Multnomah falls and surrounding falls and hikes
Go snow skiing up at Timberline, or just take the chair up and watch others ski in july
white water rafting (white river or deschutes)
myriad of hikes nearby
Mtn biking
eat more tacos
golf
There are plenty of things to do when there isn't any wind... just a question of how far do you want to drive

Admin

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Re: The Gorge
« Reply #66 on: July 26, 2022, 03:39:53 PM »
Hi Dwight,

Hike Tamanawas Falls.  It will be cool up there and you can hike behind the falls.  It is amazing.  Ride your bikes up on 8 Mile loop or similar.  There are tons of very easy trails starting there.  It is gorgeous and cool.  https://www.trailforks.com/trails/eightmile-loop-trail-496/

Foamranger

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Re: The Gorge
« Reply #67 on: July 26, 2022, 04:30:39 PM »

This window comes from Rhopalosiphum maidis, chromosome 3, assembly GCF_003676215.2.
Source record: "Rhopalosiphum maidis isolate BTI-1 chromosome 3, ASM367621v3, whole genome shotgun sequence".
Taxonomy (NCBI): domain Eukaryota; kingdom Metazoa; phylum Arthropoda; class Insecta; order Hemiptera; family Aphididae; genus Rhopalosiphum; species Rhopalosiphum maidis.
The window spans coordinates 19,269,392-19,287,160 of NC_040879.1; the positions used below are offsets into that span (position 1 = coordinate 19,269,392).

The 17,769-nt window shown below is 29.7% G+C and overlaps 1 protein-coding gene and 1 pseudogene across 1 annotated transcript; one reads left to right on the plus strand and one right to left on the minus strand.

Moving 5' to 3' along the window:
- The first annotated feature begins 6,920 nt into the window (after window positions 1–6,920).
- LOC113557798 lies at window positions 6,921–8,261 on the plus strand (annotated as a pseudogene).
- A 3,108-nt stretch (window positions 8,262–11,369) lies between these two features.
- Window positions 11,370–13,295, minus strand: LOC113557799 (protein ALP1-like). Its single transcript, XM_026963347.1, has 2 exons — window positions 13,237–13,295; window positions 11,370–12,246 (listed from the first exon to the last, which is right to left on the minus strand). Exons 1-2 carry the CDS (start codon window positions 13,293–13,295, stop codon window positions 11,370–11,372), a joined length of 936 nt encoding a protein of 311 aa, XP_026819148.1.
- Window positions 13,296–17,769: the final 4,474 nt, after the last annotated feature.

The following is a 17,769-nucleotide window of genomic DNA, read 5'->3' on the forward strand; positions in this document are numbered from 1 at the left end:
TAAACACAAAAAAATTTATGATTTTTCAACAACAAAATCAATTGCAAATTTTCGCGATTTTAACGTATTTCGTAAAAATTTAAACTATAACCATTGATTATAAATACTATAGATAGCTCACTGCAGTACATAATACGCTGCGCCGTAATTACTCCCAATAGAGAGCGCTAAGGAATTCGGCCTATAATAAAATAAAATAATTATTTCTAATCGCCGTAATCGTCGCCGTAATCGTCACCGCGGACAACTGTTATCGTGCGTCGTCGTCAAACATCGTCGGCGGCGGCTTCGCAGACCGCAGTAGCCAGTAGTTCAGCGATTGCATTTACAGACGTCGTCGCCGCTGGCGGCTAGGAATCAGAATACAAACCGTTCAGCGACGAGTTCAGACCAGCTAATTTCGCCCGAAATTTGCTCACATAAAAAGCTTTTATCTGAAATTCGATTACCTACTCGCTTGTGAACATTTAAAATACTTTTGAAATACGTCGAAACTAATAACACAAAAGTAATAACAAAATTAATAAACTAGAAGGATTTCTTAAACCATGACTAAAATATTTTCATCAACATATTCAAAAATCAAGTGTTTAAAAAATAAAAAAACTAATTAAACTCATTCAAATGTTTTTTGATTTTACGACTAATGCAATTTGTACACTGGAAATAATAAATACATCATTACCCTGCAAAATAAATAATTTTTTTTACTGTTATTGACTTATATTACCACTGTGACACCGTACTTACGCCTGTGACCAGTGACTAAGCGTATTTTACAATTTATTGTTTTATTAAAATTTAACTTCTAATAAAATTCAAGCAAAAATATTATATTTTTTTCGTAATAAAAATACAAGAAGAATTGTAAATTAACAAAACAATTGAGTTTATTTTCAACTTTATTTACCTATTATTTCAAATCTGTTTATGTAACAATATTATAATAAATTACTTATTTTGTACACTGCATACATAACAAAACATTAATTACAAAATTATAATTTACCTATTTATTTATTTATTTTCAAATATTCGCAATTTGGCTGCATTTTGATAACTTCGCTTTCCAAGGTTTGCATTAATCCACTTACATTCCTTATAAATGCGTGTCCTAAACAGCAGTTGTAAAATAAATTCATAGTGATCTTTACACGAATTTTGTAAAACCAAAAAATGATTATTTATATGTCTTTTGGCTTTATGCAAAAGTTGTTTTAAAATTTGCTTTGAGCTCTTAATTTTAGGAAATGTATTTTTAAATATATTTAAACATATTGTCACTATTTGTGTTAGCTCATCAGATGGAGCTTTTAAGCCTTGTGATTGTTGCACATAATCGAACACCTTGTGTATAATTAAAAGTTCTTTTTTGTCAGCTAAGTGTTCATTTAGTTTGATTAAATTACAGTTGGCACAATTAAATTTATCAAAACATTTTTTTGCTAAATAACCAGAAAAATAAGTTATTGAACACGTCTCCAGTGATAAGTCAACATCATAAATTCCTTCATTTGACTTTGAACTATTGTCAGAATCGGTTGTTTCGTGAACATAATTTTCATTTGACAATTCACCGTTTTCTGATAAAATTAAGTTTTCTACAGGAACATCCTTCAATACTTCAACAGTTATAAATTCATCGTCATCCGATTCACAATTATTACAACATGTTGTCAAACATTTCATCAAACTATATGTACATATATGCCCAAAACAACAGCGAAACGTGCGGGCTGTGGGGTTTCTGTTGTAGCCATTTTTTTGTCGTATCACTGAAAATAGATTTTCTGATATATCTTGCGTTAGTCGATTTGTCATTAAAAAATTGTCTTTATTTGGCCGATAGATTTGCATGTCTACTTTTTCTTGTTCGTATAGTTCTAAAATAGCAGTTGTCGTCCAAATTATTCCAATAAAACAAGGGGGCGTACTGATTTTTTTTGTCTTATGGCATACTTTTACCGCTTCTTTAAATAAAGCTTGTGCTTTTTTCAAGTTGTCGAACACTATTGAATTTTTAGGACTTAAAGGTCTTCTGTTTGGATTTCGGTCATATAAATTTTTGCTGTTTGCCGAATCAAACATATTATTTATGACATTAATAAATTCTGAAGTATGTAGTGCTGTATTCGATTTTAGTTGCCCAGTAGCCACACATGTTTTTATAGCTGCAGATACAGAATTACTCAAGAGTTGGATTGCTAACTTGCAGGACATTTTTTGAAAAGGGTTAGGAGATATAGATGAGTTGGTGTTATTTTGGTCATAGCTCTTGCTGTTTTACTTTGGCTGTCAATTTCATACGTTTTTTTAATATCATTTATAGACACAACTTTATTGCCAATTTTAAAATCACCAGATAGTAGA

Found a fun skatepark in HR this morning, made a little progress on dockstarts yesterday. Past two days scored very light wind winging sessions in the late afternoon-lots of pumping but plenty of foil time and a good challenge. The u-pick cherry orchards near Mosier were great. Working on a cold watermelon now then off to search for thermals, staying busy

Admin

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Re: The Gorge
« Reply #68 on: August 18, 2022, 03:31:21 PM »
This kid is going big now. He was already unusually good at ripping surface transitions a few years ago but he has gone next level now. 

https://www.youtube.com/watch?v=whw3Nuw2jlg

radair

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Re: The Gorge
« Reply #69 on: September 22, 2022, 08:22:14 AM »
Thank you for this thread. Iím planning to go to the gorge next year and am wondering the best time of year to be there - most consistent wind, air & water temps, crowds, etc?

Also interested in van camping spots, nearby BLM land. Feel free to DM me for anything not appropriate to post publicly. Thanks!

radair

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Re: The Gorge
« Reply #70 on: October 05, 2022, 04:51:48 PM »
Damn, just call me the thread killer. I was really hoping to gain some Gorge intel...